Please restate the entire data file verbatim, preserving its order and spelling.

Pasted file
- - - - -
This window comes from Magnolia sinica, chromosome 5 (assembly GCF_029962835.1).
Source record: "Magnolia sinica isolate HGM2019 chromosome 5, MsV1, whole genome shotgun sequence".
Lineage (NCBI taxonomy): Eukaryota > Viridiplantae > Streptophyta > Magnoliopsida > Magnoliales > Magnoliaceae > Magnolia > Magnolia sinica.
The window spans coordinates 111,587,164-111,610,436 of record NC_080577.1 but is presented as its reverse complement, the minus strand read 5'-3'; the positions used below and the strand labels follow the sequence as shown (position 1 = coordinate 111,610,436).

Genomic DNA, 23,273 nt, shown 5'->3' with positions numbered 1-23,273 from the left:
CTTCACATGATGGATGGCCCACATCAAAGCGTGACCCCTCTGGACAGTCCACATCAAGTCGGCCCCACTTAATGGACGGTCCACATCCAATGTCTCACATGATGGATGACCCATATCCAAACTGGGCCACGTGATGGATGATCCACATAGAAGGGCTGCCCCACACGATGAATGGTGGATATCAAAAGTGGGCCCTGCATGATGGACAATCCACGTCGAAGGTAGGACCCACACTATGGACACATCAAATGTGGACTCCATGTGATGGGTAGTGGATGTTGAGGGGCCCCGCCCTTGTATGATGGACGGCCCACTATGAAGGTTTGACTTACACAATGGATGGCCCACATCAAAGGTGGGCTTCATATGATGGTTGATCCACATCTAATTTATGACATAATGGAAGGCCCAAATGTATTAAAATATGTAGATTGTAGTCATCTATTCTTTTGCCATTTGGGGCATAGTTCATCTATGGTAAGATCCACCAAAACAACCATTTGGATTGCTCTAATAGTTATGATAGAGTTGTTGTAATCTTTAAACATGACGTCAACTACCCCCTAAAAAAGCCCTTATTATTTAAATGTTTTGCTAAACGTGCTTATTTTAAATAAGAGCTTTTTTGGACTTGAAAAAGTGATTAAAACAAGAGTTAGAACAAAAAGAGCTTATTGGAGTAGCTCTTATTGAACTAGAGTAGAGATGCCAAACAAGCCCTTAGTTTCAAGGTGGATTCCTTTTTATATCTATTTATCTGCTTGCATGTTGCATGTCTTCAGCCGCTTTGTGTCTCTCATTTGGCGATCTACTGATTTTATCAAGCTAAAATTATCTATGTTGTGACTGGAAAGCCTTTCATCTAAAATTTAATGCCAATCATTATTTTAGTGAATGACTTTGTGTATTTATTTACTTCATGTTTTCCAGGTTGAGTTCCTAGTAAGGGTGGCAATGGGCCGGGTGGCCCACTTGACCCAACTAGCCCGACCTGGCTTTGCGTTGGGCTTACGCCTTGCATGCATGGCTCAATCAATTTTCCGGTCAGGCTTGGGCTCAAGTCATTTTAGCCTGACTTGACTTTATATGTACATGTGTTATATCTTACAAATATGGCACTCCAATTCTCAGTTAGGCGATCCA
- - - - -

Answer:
This window comes from Magnolia sinica, chromosome 5 (assembly GCF_029962835.1).
Source record: "Magnolia sinica isolate HGM2019 chromosome 5, MsV1, whole genome shotgun sequence".
Lineage (NCBI taxonomy): Eukaryota > Viridiplantae > Streptophyta > Magnoliopsida > Magnoliales > Magnoliaceae > Magnolia > Magnolia sinica.
The window spans coordinates 111,587,164-111,610,436 of record NC_080577.1 but is presented as its reverse complement, the minus strand read 5'-3'; the positions used below and the strand labels follow the sequence as shown (position 1 = coordinate 111,610,436).

Genomic DNA, 23,273 nt, shown 5'->3' with positions numbered 1-23,273 from the left:
CTTCACATGATGGATGGCCCACATCAAAGCGTGACCCCTCTGGACAGTCCACATCAAGTCGGCCCCACTTAATGGACGGTCCACATCCAATGTCTCACATGATGGATGACCCATATCCAAACTGGGCCACGTGATGGATGATCCACATAGAAGGGCTGCCCCACACGATGAATGGTGGATATCAAAAGTGGGCCCTGCATGATGGACAATCCACGTCGAAGGTAGGACCCACACTATGGACACATCAAATGTGGACTCCATGTGATGGGTAGTGGATGTTGAGGGGCCCCGCCCTTGTATGATGGACGGCCCACTATGAAGGTTTGACTTACACAATGGATGGCCCACATCAAAGGTGGGCTTCATATGATGGTTGATCCACATCTAATTTATGACATAATGGAAGGCCCAAATGTATTAAAATATGTAGATTGTAGTCATCTATTCTTTTGCCATTTGGGGCATAGTTCATCTATGGTAAGATCCACCAAAACAACCATTTGGATTGCTCTAATAGTTATGATAGAGTTGTTGTAATCTTTAAACATGACGTCAACTACCCCCTAAAAAAGCCCTTATTATTTAAATGTTTTGCTAAACGTGCTTATTTTAAATAAGAGCTTTTTTGGACTTGAAAAAGTGATTAAAACAAGAGTTAGAACAAAAAGAGCTTATTGGAGTAGCTCTTATTGAACTAGAGTAGAGATGCCAAACAAGCCCTTAGTTTCAAGGTGGATTCCTTTTTATATCTATTTATCTGCTTGCATGTTGCATGTCTTCAGCCGCTTTGTGTCTCTCATTTGGCGATCTACTGATTTTATCAAGCTAAAATTATCTATGTTGTGACTGGAAAGCCTTTCATCTAAAATTTAATGCCAATCATTATTTTAGTGAATGACTTTGTGTATTTATTTACTTCATGTTTTCCAGGTTGAGTTCCTAGTAAGGGTGGCAATGGGCCGGGTGGCCCACTTGACCCAACTAGCCCGACCTGGCTTTGCGTTGGGCTTACGCCTTGCATGCATGGCTCAATCAATTTTCCGGTCAGGCTTGGGCTCAAGTCATTTTAGCCTGACTTGACTTTATATGTACATGTGTTATATCTTACAAATATGGCACTCCAATTCTCAGTTAGGCGATCCA